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Monday, December 26, 2011

2011 Was a Big Year For Polyamory, Polygamy



TIME Magazine, in reviewing 2011, had “Polygamy Tries to Go Mainstream” as #9 in their “Top 10 Marriage Stories.”

Belinda Luscombe wrote…

How far can the definition of marriage be stretched? That seemed like one of the Big Questions of 2011, as polygamy moved into the mainstream. Viewers were treated to a second season of Sister Wives, a reality show that centers around the family of Kody Brown, a Kato Kaelin lookalike with four wives and 17 children.

Polygamy is in no way stretching the definition of marriage. Polygamous marriages have been around all along.

Not only is the family living a wide-open polygamous lifestyle in Nevada, but its members are attempting to establish in federal court that they have a constitutional right to do so.

More power to them!

Meanwhile, the judicial system in Vancouver heard arguments for and against legalizing polygamy in a case designed to clarify the province's law. On one side, lawyers asked, If women choose to share a spouse, why should anybody else care? The other side's response: Because there's no polygamous community on earth that lets women choose whom or when to marry.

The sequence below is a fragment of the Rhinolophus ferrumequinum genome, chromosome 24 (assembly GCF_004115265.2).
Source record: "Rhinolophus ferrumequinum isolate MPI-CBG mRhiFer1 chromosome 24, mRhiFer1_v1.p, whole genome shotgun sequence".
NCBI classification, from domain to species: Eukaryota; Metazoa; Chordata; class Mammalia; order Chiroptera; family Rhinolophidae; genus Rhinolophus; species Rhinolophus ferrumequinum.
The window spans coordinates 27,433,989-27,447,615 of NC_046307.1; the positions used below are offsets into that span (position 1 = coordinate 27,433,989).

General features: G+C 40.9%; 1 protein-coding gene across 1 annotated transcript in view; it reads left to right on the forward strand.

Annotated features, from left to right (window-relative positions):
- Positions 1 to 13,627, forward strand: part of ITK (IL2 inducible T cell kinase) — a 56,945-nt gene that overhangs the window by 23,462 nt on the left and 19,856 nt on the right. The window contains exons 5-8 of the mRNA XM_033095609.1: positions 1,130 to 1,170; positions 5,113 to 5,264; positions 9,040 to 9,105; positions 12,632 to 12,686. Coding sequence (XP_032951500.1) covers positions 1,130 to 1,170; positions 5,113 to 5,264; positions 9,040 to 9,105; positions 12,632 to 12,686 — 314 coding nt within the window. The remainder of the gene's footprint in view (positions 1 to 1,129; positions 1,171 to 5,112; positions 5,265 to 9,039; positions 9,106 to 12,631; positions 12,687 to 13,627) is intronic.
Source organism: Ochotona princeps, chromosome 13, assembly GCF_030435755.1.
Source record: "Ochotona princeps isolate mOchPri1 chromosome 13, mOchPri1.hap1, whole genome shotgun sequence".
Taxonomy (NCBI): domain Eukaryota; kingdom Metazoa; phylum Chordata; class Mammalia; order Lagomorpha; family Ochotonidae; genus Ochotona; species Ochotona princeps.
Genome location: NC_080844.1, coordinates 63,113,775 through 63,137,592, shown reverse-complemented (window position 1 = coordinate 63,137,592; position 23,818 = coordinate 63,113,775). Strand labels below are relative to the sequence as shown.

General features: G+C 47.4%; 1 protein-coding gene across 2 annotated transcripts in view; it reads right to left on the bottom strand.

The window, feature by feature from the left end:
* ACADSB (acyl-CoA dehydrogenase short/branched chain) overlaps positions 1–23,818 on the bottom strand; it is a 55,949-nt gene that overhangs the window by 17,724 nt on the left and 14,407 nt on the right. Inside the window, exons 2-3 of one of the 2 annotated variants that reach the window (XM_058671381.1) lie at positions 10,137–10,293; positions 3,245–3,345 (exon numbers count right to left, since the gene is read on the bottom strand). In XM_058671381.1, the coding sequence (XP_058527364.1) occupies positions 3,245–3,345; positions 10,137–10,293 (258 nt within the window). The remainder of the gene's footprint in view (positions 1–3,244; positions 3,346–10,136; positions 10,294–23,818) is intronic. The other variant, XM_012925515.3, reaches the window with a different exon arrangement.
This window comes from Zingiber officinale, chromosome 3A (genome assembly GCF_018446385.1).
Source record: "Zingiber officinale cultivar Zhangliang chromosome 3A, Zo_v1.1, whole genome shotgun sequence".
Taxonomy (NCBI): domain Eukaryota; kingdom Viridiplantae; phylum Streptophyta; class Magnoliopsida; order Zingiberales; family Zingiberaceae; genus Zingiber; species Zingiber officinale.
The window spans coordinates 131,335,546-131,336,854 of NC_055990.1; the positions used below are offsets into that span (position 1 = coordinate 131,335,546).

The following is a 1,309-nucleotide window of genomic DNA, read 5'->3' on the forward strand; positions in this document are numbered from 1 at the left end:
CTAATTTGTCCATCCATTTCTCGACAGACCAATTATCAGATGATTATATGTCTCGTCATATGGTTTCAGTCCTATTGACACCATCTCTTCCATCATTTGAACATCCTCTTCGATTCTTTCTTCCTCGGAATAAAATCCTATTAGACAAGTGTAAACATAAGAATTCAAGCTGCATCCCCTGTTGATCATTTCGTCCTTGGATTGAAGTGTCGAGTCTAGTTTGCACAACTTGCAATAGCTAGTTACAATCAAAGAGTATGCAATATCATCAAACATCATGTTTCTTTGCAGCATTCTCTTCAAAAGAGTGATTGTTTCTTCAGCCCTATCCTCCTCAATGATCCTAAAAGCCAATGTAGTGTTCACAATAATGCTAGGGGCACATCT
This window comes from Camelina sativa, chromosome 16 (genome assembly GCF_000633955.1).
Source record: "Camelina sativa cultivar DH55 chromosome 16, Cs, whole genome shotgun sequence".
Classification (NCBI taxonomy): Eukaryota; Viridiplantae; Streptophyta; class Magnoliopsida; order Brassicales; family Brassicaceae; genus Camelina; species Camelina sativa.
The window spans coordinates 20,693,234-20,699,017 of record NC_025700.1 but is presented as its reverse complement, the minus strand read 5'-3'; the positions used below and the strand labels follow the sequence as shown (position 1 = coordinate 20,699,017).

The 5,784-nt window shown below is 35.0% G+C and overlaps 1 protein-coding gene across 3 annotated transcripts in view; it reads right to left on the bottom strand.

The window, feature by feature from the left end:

False!

Polyamory and the polygamous freedom to marry did make some advances this year; polyamory in the Canadian court decision and both in public opinion. But there's still a ways to go.

What we need is full marriage equality as part of a society that has gender equality under the law, domestic violence protections, protections for children, the freedom to not marry, and the freedom to (equal access to) divorce. A woman should be free to share love, sex, residence, and marriage with any consenting adults, including a with someone who is already married, even if that someone is a woman, even if that woman is her sister. If you don’t like it, then don’t do it. But let others have the relationships of their choosing.
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